The parliamentary subcommittee failed on Saturday to reach consensus over a hybrid electoral draft law, MP Robert Ghanem announced after its meeting
“We will hand over the meetings’ report to Speaker Nabih Berri,” he said, adding that the latter will then refer it to the joint parliamentary committee for further discussion.
Berri had called the joint parliamentary committees to convene next week in order to address parliamentary electoral draft laws.
The meetings are set to take place on February 18, 19, 20, and 21.
The subcommittee held crunch talks on Saturday to reach common ground on a hybrid electoral draft-law proposed by Berri’s parliamentary Liberation and Development bloc.
The meeting tackled modifications to the draft-law proposed by Lebanese Forces MP George Adwan on Friday.
The proposal was met by some reservations by Hizbullah, “even though they have been addressed,” the MP told LBCI television Saturday.
Hizbullah MP Ali Fayyad said ahead of the subcommittee meeting that the LF suggestion “lack political balance.”
He criticized to Voice of Lebanon radio (100.5) the law’s separation of the Hasbaya district from that of Marjeyoun, while keeping the western Bekaa and Rashaya within one district.
Adwan made his suggestion on Friday, while saying that an agreement over it could be reached on Saturday.
He told LBCI that five out of the seven reservations voiced over his proposal have been addressed, stressing that his suggestion is closest to the one presented by Berri.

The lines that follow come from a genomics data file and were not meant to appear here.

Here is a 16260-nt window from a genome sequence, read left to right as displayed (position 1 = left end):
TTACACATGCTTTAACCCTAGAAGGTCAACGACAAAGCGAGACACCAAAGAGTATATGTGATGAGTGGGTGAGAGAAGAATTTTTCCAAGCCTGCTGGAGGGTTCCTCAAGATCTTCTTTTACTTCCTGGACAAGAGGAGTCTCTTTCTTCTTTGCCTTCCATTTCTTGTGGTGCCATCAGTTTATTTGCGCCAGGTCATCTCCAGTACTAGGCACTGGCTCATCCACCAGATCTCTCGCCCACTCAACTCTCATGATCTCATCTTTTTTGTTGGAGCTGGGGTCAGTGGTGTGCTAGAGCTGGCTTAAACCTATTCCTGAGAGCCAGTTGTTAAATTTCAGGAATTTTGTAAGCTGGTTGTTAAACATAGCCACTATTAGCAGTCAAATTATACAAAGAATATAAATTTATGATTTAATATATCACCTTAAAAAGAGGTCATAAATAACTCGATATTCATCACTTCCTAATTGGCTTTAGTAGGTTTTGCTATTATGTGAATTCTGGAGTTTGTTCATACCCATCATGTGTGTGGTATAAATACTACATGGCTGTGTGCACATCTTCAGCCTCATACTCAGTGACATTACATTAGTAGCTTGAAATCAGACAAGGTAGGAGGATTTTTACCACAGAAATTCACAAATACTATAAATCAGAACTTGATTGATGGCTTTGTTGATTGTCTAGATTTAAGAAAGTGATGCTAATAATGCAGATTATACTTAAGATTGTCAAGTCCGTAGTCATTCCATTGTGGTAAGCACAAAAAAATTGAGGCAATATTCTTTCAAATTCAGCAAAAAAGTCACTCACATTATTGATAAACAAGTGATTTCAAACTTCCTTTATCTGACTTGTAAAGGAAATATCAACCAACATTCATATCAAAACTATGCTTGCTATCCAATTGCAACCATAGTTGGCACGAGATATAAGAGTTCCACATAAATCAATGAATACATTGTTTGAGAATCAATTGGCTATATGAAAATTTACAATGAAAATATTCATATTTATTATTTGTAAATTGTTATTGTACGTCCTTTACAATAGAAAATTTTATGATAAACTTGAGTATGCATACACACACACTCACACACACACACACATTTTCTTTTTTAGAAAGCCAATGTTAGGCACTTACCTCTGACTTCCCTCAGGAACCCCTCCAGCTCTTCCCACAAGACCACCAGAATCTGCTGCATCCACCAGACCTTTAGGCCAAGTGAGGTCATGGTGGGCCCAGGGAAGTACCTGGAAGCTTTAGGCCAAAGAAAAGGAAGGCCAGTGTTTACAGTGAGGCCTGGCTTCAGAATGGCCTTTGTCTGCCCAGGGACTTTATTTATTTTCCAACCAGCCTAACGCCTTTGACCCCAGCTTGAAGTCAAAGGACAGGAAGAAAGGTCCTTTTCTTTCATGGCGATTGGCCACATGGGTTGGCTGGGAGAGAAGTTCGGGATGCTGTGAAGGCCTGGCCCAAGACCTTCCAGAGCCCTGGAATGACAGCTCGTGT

The draft law combines the winner-takes-all and proportional representation systems and ensures that 56 Christian MPs are elected through Christian votes.
The subcommittee has been meeting since January in order to reach an agreement over a new electoral law with discussions focusing on the Orthodox Gathering proposal and different versions of the hybrid law.
The Orthodox law calls for each sect to elect its own MPs under a proportional representation system based on a nationwide district..
The draft law was rejected by President Michel Suleiman, Premier Najib Miqati, the Mustaqbal Movement, Progressive Socialist Party leader MP Walid Jumblat, and independent March 14 MPs.
It was criticized for fueling sectarian divisions.
Different March 14 and 8 camp Christian parties had instead advocated the proposal, saying that it catered to the concerns of Christians in Lebanon.
The failure to reach an agreement over a new electoral law has sparked fears that the elections, set for June, may be postponed.